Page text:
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Tricks of the trade

Moving big names isn't an easy fix -- and more notes

Posted: Monday November 6, 2006 1:49PM; Updated: Monday November 6, 2006 2:07PM
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Brad Richards' NHL maximum salary of $7.8 million per season crimps any attempt by the struggling Lightning to deal him.
Brad Richards' NHL maximum salary of $7.8 million per season crimps any attempt by the struggling Lightning to deal him.
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Full marks to Tampa Bay GM Jay Feaster for recognizing the Lightning's problems are on the bench, not behind it, and essentially blaming himself for the team's rocky start.

"I don't think a coach becomes stupid overnight," he told the Tampa Tribune. "Honestly, if [anyone is tuning coach John Tortorella out] then I wish they would identify themselves to me and let me move them on because I would rather see them gone than a hell of a good coach."

With Vincent Lecavalier and Martin St. Louis basically carrying the team and Brad Richards' contract making him difficult (though not impossible) to move, it's unlikely that any deal would involve the Big Three. Instead, look for the impending shakeup to involve a mid-level player like Ruslan Fedotenko in exchange for a reliable blueliner to bolster their penalty kill, currently the second-worst in the NHL.

Nashville Flyer?

Could disgruntled Flyer Peter Forsberg be on his way to Nashville? Rumors suggest as much, but given the cap implications, it's not likely. That doesn't mean the Predators won't be looking to add to their mix up front before they head to the postseason, however. The team has an enviable wealth of young talent already working the blueline, so prospects like Ryan Parent and Cody Franson could be expendable if the team's in position (healthy enough) to launch a serious Stanley Cup challenge.

Nashville sent rookie winger Alexander Radulov packing on Friday, but it was no reflection on his effort. The team's top prospect offered some dazzling evidence to support his ranking: two goals in six games despite averaging less than nine minutes per night. The problem? The Preds are loaded with veterans on one-way contracts up front. Radulov couldn't displace anyone on the top six, and doesn't really fit in as a depth player, so his development is better served in Milwaukee. With first line winger Paul Kariya entering unrestricted free agency after this season, a permanent slot may open up for Radulov in 2007-08.

Jacket straits

Is there room on an NHL roster for a shootout specialist? Not in Columbus, or anyplace else, apparently.

The Blue Jackets last week put second-year winger Jaroslav Balastik on waivers after scratching him for four straight games. Despite his bargain basement salary ($525,000), there were no takers, and Balastik, who turns 27 in three weeks, was assigned to Syracuse of the AHL.

A two-time goal scoring champ in the Czech league, Balastik had 12 goals and 22 points in 66 games as a rookie last season, but really made his mark in the shootout, where he was six for nine. Of course, that ability to score in the tiebreaker isn't of much value to a team that has trouble staying close enough to actually get to the shootout.

Balastik had the skill, but lacked the grit and strength to earn a regular spot among Columbus' top-six forwards. Still, given the floundering team's offensive woes, it's interesting that the Jackets can find room for a one-dimensional player like Jody Shelley, but not for someone with scoring touch.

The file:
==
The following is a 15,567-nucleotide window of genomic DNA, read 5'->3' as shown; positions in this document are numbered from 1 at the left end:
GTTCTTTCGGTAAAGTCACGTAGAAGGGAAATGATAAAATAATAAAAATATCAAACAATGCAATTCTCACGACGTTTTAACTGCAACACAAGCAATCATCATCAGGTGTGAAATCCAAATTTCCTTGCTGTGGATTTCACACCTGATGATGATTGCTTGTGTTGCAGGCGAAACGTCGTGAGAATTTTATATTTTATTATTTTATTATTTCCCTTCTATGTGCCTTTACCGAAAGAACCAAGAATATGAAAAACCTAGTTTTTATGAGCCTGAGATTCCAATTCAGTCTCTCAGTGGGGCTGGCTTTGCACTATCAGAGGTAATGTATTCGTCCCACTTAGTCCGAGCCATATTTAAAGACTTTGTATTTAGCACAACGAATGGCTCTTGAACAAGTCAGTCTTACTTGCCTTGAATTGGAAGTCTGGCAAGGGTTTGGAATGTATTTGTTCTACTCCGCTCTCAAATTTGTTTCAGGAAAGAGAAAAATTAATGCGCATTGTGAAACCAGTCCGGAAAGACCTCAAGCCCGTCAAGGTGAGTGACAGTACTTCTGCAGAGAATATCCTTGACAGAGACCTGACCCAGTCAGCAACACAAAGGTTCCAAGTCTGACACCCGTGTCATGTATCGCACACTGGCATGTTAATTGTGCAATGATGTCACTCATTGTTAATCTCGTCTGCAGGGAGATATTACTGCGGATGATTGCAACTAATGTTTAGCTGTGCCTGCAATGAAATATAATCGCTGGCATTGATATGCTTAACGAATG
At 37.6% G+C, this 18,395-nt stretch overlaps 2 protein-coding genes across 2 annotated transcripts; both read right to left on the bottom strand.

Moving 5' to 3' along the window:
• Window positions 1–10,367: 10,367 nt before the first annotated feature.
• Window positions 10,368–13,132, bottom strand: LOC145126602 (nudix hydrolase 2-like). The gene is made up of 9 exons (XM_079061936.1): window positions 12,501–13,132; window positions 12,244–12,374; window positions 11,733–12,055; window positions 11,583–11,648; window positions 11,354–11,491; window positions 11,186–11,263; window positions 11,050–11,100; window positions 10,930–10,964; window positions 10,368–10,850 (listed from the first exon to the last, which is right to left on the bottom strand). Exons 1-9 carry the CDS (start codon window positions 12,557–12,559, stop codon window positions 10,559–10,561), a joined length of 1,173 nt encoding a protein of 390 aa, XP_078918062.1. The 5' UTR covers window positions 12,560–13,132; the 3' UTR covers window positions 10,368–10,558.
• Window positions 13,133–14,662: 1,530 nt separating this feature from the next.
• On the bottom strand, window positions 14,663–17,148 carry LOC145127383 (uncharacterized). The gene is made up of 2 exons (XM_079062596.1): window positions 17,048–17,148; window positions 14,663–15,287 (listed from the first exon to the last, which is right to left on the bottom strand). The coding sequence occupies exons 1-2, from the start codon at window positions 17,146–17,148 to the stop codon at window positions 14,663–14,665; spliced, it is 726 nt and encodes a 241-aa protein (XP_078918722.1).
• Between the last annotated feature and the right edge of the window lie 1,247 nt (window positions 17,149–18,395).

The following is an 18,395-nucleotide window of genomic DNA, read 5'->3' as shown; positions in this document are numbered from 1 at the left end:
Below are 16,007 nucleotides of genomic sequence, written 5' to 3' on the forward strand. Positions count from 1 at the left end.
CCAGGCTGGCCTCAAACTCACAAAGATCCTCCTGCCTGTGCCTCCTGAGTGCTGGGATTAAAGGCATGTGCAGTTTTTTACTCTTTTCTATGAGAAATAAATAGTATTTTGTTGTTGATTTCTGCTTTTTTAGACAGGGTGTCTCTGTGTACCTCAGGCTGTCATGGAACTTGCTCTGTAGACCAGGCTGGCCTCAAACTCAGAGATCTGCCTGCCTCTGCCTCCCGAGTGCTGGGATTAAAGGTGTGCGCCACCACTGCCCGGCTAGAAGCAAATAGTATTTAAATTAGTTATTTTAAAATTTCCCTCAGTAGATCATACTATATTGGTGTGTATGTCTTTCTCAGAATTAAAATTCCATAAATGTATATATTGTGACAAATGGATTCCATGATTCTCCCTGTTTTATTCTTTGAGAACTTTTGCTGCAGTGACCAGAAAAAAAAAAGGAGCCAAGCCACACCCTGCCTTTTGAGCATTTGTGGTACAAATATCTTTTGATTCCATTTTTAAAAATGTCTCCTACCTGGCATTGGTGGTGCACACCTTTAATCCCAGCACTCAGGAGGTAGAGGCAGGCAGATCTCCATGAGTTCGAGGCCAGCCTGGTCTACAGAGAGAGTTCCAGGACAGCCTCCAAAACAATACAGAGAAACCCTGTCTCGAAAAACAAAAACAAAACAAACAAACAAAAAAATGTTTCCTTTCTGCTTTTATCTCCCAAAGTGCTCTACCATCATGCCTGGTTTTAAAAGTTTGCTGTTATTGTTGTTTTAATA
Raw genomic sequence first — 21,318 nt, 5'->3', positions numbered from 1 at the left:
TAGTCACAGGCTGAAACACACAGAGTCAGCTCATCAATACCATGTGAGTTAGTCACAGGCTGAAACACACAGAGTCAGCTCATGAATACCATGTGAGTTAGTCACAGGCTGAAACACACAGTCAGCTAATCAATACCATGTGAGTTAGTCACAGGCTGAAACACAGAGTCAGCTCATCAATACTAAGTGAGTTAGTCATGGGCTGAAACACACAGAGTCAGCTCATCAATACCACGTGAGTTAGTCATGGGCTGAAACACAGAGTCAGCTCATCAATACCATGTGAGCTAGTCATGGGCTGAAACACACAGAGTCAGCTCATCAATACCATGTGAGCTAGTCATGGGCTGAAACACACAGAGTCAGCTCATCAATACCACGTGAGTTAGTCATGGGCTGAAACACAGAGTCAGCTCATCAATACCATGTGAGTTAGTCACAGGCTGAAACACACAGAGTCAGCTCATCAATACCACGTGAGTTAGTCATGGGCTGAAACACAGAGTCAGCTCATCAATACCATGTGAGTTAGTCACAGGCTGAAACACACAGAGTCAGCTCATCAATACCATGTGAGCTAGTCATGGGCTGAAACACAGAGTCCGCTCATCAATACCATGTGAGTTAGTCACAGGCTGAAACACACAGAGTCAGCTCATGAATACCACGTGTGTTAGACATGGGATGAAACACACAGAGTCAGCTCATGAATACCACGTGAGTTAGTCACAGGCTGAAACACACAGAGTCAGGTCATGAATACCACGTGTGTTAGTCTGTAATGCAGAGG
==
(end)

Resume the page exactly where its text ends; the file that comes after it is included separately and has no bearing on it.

The Call

No two ways about it. That was a brutal call by referee Mick McGeough to rob Ryan Smyth and the Oilers of a dramatic game-tying goal against Dallas on Friday night.

After a last-minute faceoff to the right of Stars goalie Marty Turco, McGeough, a veteran of nearly 1,000 NHL games, thought he saw Oilers center Shawn Horcoff use his glove to move the puck back to the point. McGeough immediately blew his whistle, nullifying Smyth's rebound goal that would have capped a 3-3 comeback.

MeGeough was quick. He was decisive. He was wrong. It didn't even take a review of the tape for most onlookers to realize that Horcoff cleanly won the draw with his stick, never coming close to using his hand on the puck. But the call was made, and the game ended 3-2 for the Stars.

No doubt, McGeough's blunder cost Edmonton a point, maybe two, in the standings. Given how tight the playoff race in the West is likely to be, those probably would have come in handy in April. But they're gone now, and the Oilers and their fans need to stop whining and get over it. It was a mistake, not a malicious act or indication of incompetence. In fact, McGeough deserves credit for stepping up immediately to admit he blew it, as does the NHL. That mea culpa does little to placate anyone in Edmonton, but it was the right -- and only -- thing to do.

And before anyone in Edmonton starts working up a voodoo curse on McGeough, it's worth pointing out that the better team that night was not the home side. Given how well the Stars were playing, the Oilers were lucky to be in the position to tie it up. It's also safe to say almost every Oiler has made a costly mistake or two this season -- at least that's my guess, going by the fact that they're not 13-0.

Every team gets its share of breaks over the course of a season. It's just that the bad ones, like this phantom hand pass call, tend to be more memorable. But that doesn't make them more prevalent. And a veteran ref shouldn't be blacklisted because he made one of them. But, just the same, the league might want to avoid scheduling Mick at Rexall Place for a little while.

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